A Myth About Sankara (was Re: [Advaita-l] jnAna-vijnAna, ...)

Jaldhar H. Vyas jaldhar at braincells.com
Tue Mar 13 23:00:36 CDT 2007

On Tue, 13 Mar 2007, bhaskar.yr at in.abb.com wrote:

> "For the followers of the Advaita Vedanta tradition, Adi Shankara is
> the authority No.1...If we consider Shankara as the greatest
> authority within the Advaita tradition..."
> Is the above really true? I don't think so.
> bhaskar :
> Are you sure you are saying this!!! do you mean to say *in the advaita
> vEdAnta tradition* shankara IS NOT the authority No.1??!!  quite surprising
> indeed.

What I interpret Karthik as meaning is that Shankaracharya is not an 
authority by virtue of being Shankaracharya but only by virtue of being a 
true expositor of shastras.

The same issue comes up in Brahmasutra 2.1.1.  Here and onwards there is a 
sustained criticism of Samkhya.  One of the arguments the followers of 
Samkhya make is that the vedantic criticism is illegitimate because Kapila 
the founder of Samkhya is a Rshi and the mindborn son of Brahma thus 
surely belongs to "astika" sampradaya.  Shankaracharya says that even if 
we were sure that the Kapila mentioned in the shastras was indeed the same 
person as the founder of Samkhya, being an august personage is not 
sufficient for being considered an authority only concordance with Shruti 
is.  If it does not match, it is nastika no matter who says it.

The ironic thing about the current discussion is that by this standard 
both sides are wrong.  Swami Sacchidanandendra, if he is a true expositor 
of the shastras cannot be outside the sampradaya even if he disagrees 
with other representatives of it.  And if Bhamatikara or Vivaranakara are 
true expositors of the shastras, they cannot be outside the sampradaya 
even if they disagree with Shankaracharya.

> What does this mean? This means that if we have doubts regarding the
> correct interpretation of a Sruti statement, we accept Sankara's
> interpretation of it as the correct one. Similarly, if we have doubts
> regarding the correct interpretation of Sankara's statements, we
> accept Sankara's disciples' interpretation of it as the correct one.
> And so on down to the present Acharya. This is the very essence of
> what a Sampradaya is!
> bhaskar :
> what does this show??  though shruti is the antya pramANa, we do have doubt
> about the correct interpretation of it!! to get these doubts clarified we
> are depending on bhagavadpAda's commentary...in which we have the firm
> conviction & faith since whatever shankara interprets is anubhavagamya...in
> this context how can we label shankara bhAshya as lower in authority??
> Even later commentators did not dare to over take shankara commentaries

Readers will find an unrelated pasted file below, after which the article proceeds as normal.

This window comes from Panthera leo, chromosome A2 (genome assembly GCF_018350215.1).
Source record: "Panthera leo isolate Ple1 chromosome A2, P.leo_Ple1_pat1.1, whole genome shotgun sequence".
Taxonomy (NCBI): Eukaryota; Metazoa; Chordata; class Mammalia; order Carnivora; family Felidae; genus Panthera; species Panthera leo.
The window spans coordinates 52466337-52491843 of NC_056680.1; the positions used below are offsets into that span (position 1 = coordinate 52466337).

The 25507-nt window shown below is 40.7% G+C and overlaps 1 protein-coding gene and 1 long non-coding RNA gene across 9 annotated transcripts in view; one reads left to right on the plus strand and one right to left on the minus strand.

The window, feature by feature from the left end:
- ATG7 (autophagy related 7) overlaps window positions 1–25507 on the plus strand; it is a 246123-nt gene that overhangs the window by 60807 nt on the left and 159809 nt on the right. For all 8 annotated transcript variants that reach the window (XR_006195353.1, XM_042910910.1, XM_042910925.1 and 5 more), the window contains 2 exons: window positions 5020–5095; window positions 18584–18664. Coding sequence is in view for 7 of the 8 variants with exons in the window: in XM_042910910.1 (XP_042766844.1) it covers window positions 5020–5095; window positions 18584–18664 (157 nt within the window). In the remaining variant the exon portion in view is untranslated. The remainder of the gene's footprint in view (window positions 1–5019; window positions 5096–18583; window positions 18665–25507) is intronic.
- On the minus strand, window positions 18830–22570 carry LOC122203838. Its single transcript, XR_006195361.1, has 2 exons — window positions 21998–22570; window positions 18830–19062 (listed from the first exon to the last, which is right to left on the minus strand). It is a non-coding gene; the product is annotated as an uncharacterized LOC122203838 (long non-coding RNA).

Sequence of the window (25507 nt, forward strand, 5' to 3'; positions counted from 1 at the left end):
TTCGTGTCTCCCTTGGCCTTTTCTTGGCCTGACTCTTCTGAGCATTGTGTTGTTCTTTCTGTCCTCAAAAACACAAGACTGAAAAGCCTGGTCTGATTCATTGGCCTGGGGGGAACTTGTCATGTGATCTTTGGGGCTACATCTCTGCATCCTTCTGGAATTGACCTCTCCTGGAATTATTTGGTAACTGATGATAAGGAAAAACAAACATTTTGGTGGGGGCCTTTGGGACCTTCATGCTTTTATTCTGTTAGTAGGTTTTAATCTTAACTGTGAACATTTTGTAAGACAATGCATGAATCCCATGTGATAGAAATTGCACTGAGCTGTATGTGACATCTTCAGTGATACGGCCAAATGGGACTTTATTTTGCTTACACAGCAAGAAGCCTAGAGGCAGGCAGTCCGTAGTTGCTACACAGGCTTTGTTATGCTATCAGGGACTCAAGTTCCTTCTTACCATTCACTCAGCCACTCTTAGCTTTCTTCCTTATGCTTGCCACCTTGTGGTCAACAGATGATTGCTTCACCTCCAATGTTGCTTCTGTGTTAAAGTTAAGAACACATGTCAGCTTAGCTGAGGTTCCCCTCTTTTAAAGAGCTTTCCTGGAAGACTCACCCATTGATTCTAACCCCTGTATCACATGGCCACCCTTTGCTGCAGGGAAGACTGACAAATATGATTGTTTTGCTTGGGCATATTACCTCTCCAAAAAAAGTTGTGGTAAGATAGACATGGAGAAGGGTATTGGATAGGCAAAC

> while propagating their vyAkhyAna..is it not??  This clearly shows the
> total dominance of shankara's commentary in shruti vAkya nirNyaya in
> advaita saMpradAya.

The problem is however there are certain aspects of Advaita Vedanta which 
Shankaracharya did not explain fully or perhaps in the opinions of some, 
adequately.  (Why did Sureshvaracharya call his vyakhyas varttikas when 
the word implies a lack in the original?)  Also as in, for example, the 
doctrine of sannyasa being for Brahmanas only, Shankaracharya picked one 
of several "correct" opinions.   If Swami Sacchidanandendra (or his 
followers) are saying that a sadhaka can achieve the goal on the basis of 
Shankaracharyas works alone, I don't see any problem. If however he (or 
they) are saying a sadhaka cannot achieve the goal if he uses later 
commentators, it is going to far.  Advaita Vedanta didn't stand still. It 
responded to new developments and those responses are also valuable.

On a related topic:

Annapureddy Siddhartha Reddy wrote:

> Also, on a slightly different note, I wanted to confirm what the position of
> the sampradAya (for example, the shrungEri maTha) is wrt episodes like
> gauDapAda and shuka. Do they treat it as historical reality or not? (If not,
> why is the glorification done? Is the point to emphasize that people like
> gauDapAda are comparable to a-historical stalwarts like shuka (while knowing
> full well the unreality of the episodes)?) Thanks.

Traditionalists accept the idea that Shukadevaji was the Guru of 
Gaudapadacharya.  They don't however use it as a historical or doctrinal 
argument.  The point I suppose is just to show the continuity between the 
shastras and Advaita Vedanta.

Jaldhar H. Vyas <jaldhar at braincells.com>

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